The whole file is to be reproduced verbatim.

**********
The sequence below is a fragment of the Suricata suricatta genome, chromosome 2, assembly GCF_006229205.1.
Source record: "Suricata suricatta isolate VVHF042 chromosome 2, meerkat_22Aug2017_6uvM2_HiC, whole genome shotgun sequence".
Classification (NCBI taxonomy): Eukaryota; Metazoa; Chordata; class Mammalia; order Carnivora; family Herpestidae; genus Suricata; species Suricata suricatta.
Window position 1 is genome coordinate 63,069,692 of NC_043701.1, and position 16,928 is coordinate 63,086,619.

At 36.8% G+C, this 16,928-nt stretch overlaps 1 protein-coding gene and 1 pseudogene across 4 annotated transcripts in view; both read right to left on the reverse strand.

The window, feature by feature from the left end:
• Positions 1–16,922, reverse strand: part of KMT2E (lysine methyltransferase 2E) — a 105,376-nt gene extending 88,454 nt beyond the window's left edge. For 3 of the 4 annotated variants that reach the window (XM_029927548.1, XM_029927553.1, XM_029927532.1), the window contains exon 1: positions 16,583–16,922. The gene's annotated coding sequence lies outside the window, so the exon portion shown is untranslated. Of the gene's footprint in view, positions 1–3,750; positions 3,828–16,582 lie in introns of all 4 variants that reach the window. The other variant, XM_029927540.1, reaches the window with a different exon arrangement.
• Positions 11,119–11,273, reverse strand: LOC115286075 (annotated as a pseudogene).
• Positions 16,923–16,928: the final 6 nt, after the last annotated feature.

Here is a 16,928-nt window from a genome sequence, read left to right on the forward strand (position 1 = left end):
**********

The sequence below is a fragment of the Suricata suricatta genome, chromosome 2, assembly GCF_006229205.1.
Source record: "Suricata suricatta isolate VVHF042 chromosome 2, meerkat_22Aug2017_6uvM2_HiC, whole genome shotgun sequence".
Classification (NCBI taxonomy): Eukaryota; Metazoa; Chordata; class Mammalia; order Carnivora; family Herpestidae; genus Suricata; species Suricata suricatta.
Window position 1 is genome coordinate 63,069,692 of NC_043701.1, and position 16,928 is coordinate 63,086,619.

At 36.8% G+C, this 16,928-nt stretch overlaps 1 protein-coding gene and 1 pseudogene across 4 annotated transcripts in view; both read right to left on the reverse strand.

The window, feature by feature from the left end:
• Positions 1–16,922, reverse strand: part of KMT2E (lysine methyltransferase 2E) — a 105,376-nt gene extending 88,454 nt beyond the window's left edge. For 3 of the 4 annotated variants that reach the window (XM_029927548.1, XM_029927553.1, XM_029927532.1), the window contains exon 1: positions 16,583–16,922. The gene's annotated coding sequence lies outside the window, so the exon portion shown is untranslated. Of the gene's footprint in view, positions 1–3,750; positions 3,828–16,582 lie in introns of all 4 variants that reach the window. The other variant, XM_029927540.1, reaches the window with a different exon arrangement.
• Positions 11,119–11,273, reverse strand: LOC115286075 (annotated as a pseudogene).
• Positions 16,923–16,928: the final 6 nt, after the last annotated feature.

Here is a 16,928-nt window from a genome sequence, read left to right on the forward strand (position 1 = left end):